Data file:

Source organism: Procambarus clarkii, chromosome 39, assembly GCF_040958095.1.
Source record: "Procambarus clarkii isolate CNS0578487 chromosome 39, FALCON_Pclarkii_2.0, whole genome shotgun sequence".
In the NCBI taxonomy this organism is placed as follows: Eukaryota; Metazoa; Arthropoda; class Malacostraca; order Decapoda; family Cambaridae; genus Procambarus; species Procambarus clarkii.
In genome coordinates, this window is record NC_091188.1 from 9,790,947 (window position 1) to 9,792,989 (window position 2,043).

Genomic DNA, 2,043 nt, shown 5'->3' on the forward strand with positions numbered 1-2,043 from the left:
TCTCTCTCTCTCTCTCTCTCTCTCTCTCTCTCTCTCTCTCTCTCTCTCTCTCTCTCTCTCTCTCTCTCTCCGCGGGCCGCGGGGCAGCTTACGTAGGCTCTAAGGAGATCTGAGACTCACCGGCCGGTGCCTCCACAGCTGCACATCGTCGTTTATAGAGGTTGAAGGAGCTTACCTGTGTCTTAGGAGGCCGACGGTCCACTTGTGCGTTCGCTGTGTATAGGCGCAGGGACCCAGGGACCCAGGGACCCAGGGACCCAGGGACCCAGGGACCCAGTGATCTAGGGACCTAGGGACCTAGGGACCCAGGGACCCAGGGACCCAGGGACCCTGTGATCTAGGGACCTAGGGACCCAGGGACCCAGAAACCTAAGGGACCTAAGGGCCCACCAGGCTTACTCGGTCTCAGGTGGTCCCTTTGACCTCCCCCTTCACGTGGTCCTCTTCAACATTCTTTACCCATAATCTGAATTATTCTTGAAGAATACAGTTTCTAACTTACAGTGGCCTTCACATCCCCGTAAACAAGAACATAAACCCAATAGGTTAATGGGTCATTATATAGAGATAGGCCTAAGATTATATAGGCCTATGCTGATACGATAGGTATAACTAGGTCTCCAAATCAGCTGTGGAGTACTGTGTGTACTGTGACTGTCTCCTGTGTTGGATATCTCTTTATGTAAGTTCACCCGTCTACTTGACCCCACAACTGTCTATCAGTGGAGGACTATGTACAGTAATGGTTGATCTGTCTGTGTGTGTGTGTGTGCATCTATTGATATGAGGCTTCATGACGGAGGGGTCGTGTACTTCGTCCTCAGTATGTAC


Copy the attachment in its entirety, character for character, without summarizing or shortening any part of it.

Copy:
Source organism: Procambarus clarkii, chromosome 39, assembly GCF_040958095.1.
Source record: "Procambarus clarkii isolate CNS0578487 chromosome 39, FALCON_Pclarkii_2.0, whole genome shotgun sequence".
In the NCBI taxonomy this organism is placed as follows: Eukaryota; Metazoa; Arthropoda; class Malacostraca; order Decapoda; family Cambaridae; genus Procambarus; species Procambarus clarkii.
In genome coordinates, this window is record NC_091188.1 from 9,790,947 (window position 1) to 9,792,989 (window position 2,043).

Genomic DNA, 2,043 nt, shown 5'->3' on the forward strand with positions numbered 1-2,043 from the left:
TCTCTCTCTCTCTCTCTCTCTCTCTCTCTCTCTCTCTCTCTCTCTCTCTCTCTCTCTCTCTCTCTCTCTCCGCGGGCCGCGGGGCAGCTTACGTAGGCTCTAAGGAGATCTGAGACTCACCGGCCGGTGCCTCCACAGCTGCACATCGTCGTTTATAGAGGTTGAAGGAGCTTACCTGTGTCTTAGGAGGCCGACGGTCCACTTGTGCGTTCGCTGTGTATAGGCGCAGGGACCCAGGGACCCAGGGACCCAGGGACCCAGGGACCCAGGGACCCAGTGATCTAGGGACCTAGGGACCTAGGGACCCAGGGACCCAGGGACCCAGGGACCCTGTGATCTAGGGACCTAGGGACCCAGGGACCCAGAAACCTAAGGGACCTAAGGGCCCACCAGGCTTACTCGGTCTCAGGTGGTCCCTTTGACCTCCCCCTTCACGTGGTCCTCTTCAACATTCTTTACCCATAATCTGAATTATTCTTGAAGAATACAGTTTCTAACTTACAGTGGCCTTCACATCCCCGTAAACAAGAACATAAACCCAATAGGTTAATGGGTCATTATATAGAGATAGGCCTAAGATTATATAGGCCTATGCTGATACGATAGGTATAACTAGGTCTCCAAATCAGCTGTGGAGTACTGTGTGTACTGTGACTGTCTCCTGTGTTGGATATCTCTTTATGTAAGTTCACCCGTCTACTTGACCCCACAACTGTCTATCAGTGGAGGACTATGTACAGTAATGGTTGATCTGTCTGTGTGTGTGTGTGTGCATCTATTGATATGAGGCTTCATGACGGAGGGGTCGTGTACTTCGTCCTCAGTATGTAC